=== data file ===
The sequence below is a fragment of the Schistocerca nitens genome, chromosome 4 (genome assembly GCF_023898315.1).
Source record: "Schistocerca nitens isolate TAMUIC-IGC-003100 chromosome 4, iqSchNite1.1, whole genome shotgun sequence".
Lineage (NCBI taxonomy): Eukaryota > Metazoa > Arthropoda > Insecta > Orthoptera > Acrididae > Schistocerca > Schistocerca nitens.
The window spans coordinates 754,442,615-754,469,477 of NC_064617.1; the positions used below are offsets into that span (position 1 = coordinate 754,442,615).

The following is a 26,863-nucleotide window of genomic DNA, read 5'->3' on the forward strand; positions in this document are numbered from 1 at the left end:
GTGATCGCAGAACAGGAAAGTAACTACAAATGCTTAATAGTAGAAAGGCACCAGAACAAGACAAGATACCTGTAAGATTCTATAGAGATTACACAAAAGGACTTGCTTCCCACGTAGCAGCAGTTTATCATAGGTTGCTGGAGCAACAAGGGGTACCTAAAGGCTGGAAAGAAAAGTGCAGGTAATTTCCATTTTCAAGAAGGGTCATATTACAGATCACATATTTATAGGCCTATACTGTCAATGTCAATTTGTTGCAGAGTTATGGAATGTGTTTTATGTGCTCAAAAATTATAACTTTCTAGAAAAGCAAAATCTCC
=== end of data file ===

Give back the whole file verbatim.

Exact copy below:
The sequence below is a fragment of the Schistocerca nitens genome, chromosome 4 (genome assembly GCF_023898315.1).
Source record: "Schistocerca nitens isolate TAMUIC-IGC-003100 chromosome 4, iqSchNite1.1, whole genome shotgun sequence".
Lineage (NCBI taxonomy): Eukaryota > Metazoa > Arthropoda > Insecta > Orthoptera > Acrididae > Schistocerca > Schistocerca nitens.
The window spans coordinates 754,442,615-754,469,477 of NC_064617.1; the positions used below are offsets into that span (position 1 = coordinate 754,442,615).

The following is a 26,863-nucleotide window of genomic DNA, read 5'->3' on the forward strand; positions in this document are numbered from 1 at the left end:
GTGATCGCAGAACAGGAAAGTAACTACAAATGCTTAATAGTAGAAAGGCACCAGAACAAGACAAGATACCTGTAAGATTCTATAGAGATTACACAAAAGGACTTGCTTCCCACGTAGCAGCAGTTTATCATAGGTTGCTGGAGCAACAAGGGGTACCTAAAGGCTGGAAAGAAAAGTGCAGGTAATTTCCATTTTCAAGAAGGGTCATATTACAGATCACATATTTATAGGCCTATACTGTCAATGTCAATTTGTTGCAGAGTTATGGAATGTGTTTTATGTGCTCAAAAATTATAACTTTCTAGAAAAGCAAAATCTCC